On the morning of June 24, the UK woke up to the news that 52% of the population had voted to leave the EU. Months later, and Britain is preparing to sign the dotted line on its formal ‘divorce’ papers, and surrender its status as a member state.
While the pound did drop to the lowest rate seen against the US dollar in more than 30 years, some economists maintain that the Brexit vote represents an exciting new era for British SMEs. Yes, there are genuine concerns that SMEs should be counting every penny until the Brexit dust settles. But according to the latest research from Visa UK, SMEs could be on-track to enjoy a host of benefits in the face of the UK’s departure.

Visa UK confirms fiscal silver lining

While consumer confidence studies predicted a slump in spending, Visa UK reported a significant post-referendum spike, with face-to-face expenditure increasing for the first time since April. Analysts foresee this as a revival of the high street retail economy, with the company’s managing director commenting, “Looking at the sectors, the longer term trend we’ve seen for increased spending on leisure and recreation is enduring.”
Borderless ecommerce means exporting could become a more viable option for SMEs, with leading economists maintaining that departing the EU could open up more opportunities for lucrative trade deals beyond the region.
“Europe is run in a top-down way in that is driven in the interests of big companies and against the interests of small businesses…It takes an agonisingly long time to secure trade deals with the EU because there’s always one country that objects,” comments celebrated author, journalist, TED Talk speaker and business leader Viscount Matt Ridley.
So, amidst post-Brexit doomsday predictions, it seems that SMEs could actually be better off. Rather than snowball into business paralysis, benefits are quickly starting to materialise…
So how can SMEs ride the Brexit wave to their advantage?

  • Think global

As stressed by pro-Brexit economists, the ‘divorce’ could be the catalyst that’s needed to fire British SMEs into the international market. Now is the time to flirt with the idea of international expansion, and take advantage of the undervalued pound.

  • Prepare for government reform

In the wake of Brexit, there’s been increasing pressure on the British government to support SMEs. CBI is at the forefront of the movement, releasing five key points that it believes May and her newly formed BEIS cabinet must prioritise. This includes retaining tariff-free access to EU markets, as well as making it easier for UK businesses to establish a presence in non-EU countries.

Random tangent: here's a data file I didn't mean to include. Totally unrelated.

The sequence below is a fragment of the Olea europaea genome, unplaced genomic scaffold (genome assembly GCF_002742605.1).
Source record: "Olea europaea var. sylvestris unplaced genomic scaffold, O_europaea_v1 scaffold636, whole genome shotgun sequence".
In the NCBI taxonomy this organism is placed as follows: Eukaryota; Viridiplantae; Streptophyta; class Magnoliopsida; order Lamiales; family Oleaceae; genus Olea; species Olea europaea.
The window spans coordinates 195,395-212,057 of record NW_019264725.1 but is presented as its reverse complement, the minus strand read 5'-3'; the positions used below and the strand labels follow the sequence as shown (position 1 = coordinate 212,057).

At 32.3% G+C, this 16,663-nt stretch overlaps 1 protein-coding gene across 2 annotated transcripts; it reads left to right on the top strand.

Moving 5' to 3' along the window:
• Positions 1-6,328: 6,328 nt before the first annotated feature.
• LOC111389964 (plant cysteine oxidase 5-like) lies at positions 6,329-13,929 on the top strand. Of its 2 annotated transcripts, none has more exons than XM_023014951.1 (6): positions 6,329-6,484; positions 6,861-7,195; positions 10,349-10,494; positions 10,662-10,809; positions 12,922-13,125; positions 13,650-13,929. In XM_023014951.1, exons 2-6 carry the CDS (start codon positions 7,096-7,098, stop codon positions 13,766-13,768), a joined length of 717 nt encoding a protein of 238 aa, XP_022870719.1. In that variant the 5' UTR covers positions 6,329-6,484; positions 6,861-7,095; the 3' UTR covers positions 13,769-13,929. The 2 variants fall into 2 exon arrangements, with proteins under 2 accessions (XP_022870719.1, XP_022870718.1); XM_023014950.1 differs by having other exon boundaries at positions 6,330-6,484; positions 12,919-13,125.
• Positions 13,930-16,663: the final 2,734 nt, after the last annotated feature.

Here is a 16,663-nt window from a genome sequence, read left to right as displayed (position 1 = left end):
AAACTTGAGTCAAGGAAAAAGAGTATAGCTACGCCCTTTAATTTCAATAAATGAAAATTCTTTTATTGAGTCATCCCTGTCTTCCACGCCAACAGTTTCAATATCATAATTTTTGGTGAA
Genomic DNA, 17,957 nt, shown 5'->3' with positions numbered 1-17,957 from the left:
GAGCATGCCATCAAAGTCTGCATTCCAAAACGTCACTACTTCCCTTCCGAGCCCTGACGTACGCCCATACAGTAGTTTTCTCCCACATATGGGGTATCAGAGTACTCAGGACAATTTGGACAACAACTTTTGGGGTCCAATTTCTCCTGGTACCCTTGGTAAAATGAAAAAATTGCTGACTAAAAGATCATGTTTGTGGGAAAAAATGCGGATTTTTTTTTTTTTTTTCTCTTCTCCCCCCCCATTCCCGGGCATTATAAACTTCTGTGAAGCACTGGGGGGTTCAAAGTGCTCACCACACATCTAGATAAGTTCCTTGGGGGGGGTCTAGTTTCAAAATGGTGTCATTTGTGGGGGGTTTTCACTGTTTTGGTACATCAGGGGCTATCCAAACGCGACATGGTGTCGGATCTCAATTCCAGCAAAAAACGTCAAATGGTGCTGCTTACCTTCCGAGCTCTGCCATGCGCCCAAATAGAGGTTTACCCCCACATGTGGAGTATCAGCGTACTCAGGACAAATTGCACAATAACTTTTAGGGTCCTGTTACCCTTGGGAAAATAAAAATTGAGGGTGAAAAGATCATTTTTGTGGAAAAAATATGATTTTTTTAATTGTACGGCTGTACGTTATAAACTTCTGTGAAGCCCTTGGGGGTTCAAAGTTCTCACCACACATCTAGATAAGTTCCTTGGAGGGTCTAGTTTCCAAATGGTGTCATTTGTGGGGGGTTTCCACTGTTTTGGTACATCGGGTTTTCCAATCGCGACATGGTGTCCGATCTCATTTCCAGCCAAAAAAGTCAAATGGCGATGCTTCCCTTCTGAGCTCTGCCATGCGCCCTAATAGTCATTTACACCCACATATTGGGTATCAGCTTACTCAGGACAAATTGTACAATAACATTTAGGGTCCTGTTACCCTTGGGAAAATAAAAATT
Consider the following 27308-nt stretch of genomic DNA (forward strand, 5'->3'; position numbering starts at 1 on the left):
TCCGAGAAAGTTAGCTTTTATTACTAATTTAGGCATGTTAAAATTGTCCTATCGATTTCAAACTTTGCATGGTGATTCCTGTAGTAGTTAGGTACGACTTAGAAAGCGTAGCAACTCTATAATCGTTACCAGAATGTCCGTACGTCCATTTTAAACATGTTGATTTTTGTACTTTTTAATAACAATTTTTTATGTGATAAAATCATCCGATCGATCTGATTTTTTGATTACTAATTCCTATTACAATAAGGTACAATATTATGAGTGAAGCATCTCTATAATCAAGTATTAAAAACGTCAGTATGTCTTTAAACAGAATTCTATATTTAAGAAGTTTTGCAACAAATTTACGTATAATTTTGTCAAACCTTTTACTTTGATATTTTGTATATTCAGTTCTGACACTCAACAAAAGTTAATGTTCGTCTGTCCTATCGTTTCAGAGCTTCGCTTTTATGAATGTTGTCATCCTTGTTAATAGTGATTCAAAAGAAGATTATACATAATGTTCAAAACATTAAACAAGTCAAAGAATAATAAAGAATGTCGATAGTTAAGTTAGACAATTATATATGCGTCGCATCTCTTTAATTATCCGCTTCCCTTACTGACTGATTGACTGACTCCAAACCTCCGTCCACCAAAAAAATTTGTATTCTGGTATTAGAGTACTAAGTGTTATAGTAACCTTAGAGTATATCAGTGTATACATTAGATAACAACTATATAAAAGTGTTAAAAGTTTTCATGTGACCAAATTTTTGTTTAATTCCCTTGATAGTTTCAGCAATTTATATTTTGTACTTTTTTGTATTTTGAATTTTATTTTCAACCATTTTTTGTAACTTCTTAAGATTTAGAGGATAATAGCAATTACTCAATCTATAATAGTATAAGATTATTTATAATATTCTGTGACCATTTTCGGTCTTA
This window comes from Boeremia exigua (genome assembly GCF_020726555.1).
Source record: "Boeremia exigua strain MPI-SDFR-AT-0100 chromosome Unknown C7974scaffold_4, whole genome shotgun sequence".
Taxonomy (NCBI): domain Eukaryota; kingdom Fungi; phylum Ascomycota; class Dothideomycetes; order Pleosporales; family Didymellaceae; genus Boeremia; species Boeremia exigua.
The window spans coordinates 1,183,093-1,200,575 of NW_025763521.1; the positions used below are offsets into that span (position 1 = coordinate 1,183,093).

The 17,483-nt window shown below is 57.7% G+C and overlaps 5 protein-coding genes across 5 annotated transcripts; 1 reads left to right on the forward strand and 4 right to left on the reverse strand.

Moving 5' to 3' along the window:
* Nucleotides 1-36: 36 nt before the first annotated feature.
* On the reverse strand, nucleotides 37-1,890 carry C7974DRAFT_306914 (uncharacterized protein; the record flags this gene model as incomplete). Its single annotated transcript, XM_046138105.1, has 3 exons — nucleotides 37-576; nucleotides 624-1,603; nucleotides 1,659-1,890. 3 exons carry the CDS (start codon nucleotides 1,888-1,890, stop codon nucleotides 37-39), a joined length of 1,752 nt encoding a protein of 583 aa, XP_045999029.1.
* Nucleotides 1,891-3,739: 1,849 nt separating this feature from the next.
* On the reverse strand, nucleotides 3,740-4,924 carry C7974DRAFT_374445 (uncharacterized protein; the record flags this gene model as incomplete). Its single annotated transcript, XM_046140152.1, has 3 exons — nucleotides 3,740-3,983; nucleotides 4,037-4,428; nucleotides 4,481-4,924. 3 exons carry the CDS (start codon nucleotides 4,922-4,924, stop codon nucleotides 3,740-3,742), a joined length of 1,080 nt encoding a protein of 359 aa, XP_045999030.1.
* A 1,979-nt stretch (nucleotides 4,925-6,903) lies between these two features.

“The principles are clear: businesses want to continue trading easily with EU neighbours while bringing down barriers to new opportunities around the world,” comments CBI’s chief executive.

  • Don’t rely on local fintech

“Keep calm and move to Berlin”
This is the tagline that the German capital is pushing in the wake of the Brexit vote. Berlin is a powerhouse of fintech services, securing 10 major deals in 2015 worth an estimated £61 billion. Thanks to a thriving fintech scene, government funding and commercial real estate that costs a fraction of prices seen in London, it’s emerged as an appealing option for British based fintech companies wanting to bail off the Brexit bandwagon.  With Germany fiercely poaching cutting edge fintech start-ups, relying on local fintech providers isn’t a canny move for SMEs.

Consider alternative finance

While Britain’s fintech scene may be suffering, it’s by no means a crippling blow for SMEs. The UK referendum may have displaced both the pound and the financial services industry, but for alternative capital providers Brexit marks a kaleidoscope of opportunity. With banks set to remain ‘unfriendly’ to SMEs, alternative lending is set to emerge as an exciting new way for small businesses to secure finance. As alternative funding solutions like GapCap aren’t funded by traditional means like deposits, interest rates and central banks, they’re largely immune to the fiscal disadvantages of Brexit. This means they can continue to offer fast, short-term secured access to finance, as and when it’s needed.
The final verdict? While Brexit wasn’t ideal for the short-term outlook of Britain’s economy, the long-term benefits are already starting to materialise. For SMEs that play their cards right and embrace the EU departure, opportunities could roll in fast, and hard.